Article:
SAN DIEGO — Three Somali immigrants — an imam, a cabdriver and an employee of a money transmitting business — were sentenced Monday to federal prison for aiding a terrorist group in their homeland.

Basaaly Saeed Moalin, 36, the cabdriver, was sentenced to 18 years. Mohamed Mohamed Mohamud, 41, the imam, was sentenced to 13 years. Issa Doreh, 56, the employee of the money transmitting business, was sentenced to 10 years.

The three were convicted of a conspiracy to send money from San Diego to Somalia to help al-Shabaab, termed by the U.S. government as a terrorist group linked with Al Qaeda attempting to topple the shaky governments in Somalia, Yemen and elsewhere.

Moalin received the longest sentence, according to U.S. District Judge Judith Miller, because he attempted to not only send money to the group but also to provide a house in Mogadishu to terrorist leader Aden Hashi Ayrow.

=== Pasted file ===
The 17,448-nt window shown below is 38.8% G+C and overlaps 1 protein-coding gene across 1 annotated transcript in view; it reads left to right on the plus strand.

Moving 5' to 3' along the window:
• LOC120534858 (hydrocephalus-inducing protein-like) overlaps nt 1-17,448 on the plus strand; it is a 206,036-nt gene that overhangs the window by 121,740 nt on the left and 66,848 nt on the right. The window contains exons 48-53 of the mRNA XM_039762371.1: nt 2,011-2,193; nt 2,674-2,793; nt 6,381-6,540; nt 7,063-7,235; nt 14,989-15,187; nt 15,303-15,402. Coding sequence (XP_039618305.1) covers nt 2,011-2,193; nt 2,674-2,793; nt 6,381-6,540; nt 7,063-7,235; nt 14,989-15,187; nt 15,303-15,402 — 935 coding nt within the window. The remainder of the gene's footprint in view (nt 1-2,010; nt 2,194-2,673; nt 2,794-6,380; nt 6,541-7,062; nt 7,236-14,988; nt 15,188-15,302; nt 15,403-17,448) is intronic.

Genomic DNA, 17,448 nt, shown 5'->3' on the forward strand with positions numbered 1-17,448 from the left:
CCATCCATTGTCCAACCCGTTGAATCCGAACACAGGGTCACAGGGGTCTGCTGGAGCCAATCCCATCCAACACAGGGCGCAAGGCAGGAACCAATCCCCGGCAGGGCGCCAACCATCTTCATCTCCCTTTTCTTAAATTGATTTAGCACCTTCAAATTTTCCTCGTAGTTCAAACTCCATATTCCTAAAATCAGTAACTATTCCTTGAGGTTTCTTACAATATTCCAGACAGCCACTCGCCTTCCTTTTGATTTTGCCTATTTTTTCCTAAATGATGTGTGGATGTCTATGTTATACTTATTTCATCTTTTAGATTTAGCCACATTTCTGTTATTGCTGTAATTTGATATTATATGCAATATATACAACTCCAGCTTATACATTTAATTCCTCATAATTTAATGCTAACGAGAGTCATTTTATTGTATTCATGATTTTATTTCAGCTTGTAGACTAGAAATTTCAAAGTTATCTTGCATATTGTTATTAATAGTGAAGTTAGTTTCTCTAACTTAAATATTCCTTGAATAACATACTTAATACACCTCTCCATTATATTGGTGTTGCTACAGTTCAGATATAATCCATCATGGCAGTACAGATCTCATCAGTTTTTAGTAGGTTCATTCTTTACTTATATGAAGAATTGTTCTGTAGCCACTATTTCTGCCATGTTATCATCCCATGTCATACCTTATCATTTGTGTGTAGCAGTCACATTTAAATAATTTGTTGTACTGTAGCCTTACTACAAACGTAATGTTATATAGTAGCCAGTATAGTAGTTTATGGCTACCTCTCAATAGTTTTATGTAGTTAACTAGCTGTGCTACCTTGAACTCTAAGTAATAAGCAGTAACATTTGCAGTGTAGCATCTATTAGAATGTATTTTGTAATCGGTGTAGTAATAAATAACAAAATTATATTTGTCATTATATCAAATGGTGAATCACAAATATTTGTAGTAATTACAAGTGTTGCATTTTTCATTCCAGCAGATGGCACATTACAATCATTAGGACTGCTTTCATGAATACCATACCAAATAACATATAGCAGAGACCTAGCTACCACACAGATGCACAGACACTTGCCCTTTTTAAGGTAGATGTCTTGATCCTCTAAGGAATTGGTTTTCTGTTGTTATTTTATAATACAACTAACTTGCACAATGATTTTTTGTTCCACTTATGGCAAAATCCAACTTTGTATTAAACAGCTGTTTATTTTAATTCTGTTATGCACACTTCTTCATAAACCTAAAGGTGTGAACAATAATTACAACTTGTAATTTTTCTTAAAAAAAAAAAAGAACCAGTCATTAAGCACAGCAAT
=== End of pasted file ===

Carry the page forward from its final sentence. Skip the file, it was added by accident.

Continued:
In an intercepted telephone conservation played during the trial, Ayrow told Moalin to send money "to finance the jihad."

In another conversation, Ayrow scolded Moalin for being slow, "You are running late with the stuff. Send some (money) and something will happen."

Ayrow was killed by a U.S. strike in 2008.

A fourth co-defendant, Ahmed Nasiri Taalil Mohamud, also a cabdriver, is to be sentenced Jan. 31.

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